Copyright in Danger of Going Seriously Wrong
The National Association for the Visual Arts (NAVA) has expressed its frustration at the persistence of the Productivity Commission in continuing to recommend the introduction of a US style ‘fair use’ copyright regime in its final report, despite the vast body of evidence from the arts industry presented to the intellectual property inquiry. This evidence demonstrates the disastrous consequences for creators and consumers of Australian content from this proposed change.
NAVA is the national peak industry body protecting and promoting the professional interests of the Australian visual and media arts, craft and design sector.
One of Australia’s most successful contemporary artists and NAVA board member, Michael Zavros asserted today, “Fair use? How about fair go? Isn’t that what Australians pride ourselves on, protecting the little guy? I’m very alarmed about these proposed changes to our copyright law. As a professional artist, I’ve learned the value of respecting intellectual property. I’ve seen my work reproduced all over the place including on products such as T-shirts without my permission. I rely on Australia’s stringent copyright laws to protect me and my fellow artists.”
“Creative economies are economies. They require due respect and payment in order to function,’” Zavros continued.
Many others in the arts industry have voiced their opposition to the proposed fair use regime on the grounds that it places the onus of proof of misuse of their work on the creators of the intellectual property who are unable to afford the costly litigation process. When up against the likes of Google and Facebook which flagrantly challenge any small scale intellectual property owner to stand up to them, there obviously is a serious imbalance of power and resources.
Internationally recognised Australian artist and NAVA board member, Sally Smart commented, “This proposal represents a serious blow to artist’s rights, undermining and devaluing artists’ intellectual property. For individual artists, having to defend the rights in their work through the courts is impossible and abusive.”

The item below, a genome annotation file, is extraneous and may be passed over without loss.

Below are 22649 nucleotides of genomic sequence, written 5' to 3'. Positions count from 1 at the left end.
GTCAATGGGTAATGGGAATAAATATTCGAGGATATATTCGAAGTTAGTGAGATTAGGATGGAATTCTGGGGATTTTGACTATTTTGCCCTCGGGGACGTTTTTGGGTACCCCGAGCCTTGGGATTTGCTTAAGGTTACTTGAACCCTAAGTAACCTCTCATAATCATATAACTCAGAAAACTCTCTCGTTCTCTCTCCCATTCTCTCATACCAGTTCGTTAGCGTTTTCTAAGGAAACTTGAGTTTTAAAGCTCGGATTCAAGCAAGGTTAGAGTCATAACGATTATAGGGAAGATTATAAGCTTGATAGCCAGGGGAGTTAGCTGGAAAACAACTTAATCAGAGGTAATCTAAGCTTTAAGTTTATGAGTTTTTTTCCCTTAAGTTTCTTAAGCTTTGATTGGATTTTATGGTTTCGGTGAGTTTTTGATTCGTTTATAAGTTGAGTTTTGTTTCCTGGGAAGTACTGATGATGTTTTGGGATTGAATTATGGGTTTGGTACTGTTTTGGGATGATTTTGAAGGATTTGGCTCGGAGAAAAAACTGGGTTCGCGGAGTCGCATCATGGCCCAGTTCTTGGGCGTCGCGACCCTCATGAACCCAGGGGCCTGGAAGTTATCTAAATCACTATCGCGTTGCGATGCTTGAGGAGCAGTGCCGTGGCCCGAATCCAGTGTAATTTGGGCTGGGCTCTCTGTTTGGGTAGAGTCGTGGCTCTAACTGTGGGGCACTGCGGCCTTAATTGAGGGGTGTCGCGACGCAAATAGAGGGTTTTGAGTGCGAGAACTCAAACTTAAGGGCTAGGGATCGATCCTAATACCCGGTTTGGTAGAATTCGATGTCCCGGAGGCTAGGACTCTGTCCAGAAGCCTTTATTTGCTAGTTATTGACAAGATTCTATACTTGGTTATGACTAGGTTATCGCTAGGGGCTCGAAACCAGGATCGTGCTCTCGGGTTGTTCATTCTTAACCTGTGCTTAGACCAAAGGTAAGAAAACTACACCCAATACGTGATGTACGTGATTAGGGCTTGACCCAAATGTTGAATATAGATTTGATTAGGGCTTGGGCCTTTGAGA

Since the introduction of the ‘fair use’ regime in the US, conflicting decisions have been made by the courts which show widespread inconsistencies in the interpretation of the law. It is feared the same ‘lawyers’ picnic’ would follow here.
Tamara Winikoff OAM, Executive Director of NAVA said today, “Shame on the Productivity Commission to be complicit in the potential destruction of the livelihood of Australian cultural producers. They have bowed to the muscle of major tech giant who will plunder our cultural product, taking the profits out of our country and leaving Australia bereft of its own stories, artworks, songs and other forms of expression of who we are, uniquely,” Winikoff continued.
”Already under attack from the federal government for the last three years, the arts industry fears this will be the last straw in Australian creators being able to earn just recompense for their efforts. ‘Fair use’ is an open invitation for the rapacious tech giants to ride roughshod over artists’ rights and just rip off whatever they please for free,” Winikoff continued.
The arts sector recognises that there is the need for reform and streamlining of copyright legislation. However, it has vehemently opposed not only the ‘fair use’ proposal but also ‘parallel importation’ which it is feared would decimate the writing and publishing industries.
“It is interesting that this report has been released just 5 days before Christmas when the nation is mostly already on holiday. Presumably they are hoping that no-one will notice the threat to trade away our cultural independence and legacy. Let’s hope the government at last will see the injustice and folly of what is being proposed and bury it for good,” Winikoff concluded.
For media comment and enquiries please contact:
Tamara Winikoff OAM, Executive Director, NAVA 02 9368 1900
Yu Ye Wu Marketing & Publicity Coordinator, NAVA 02 9368 1900 / firstname.lastname@example.org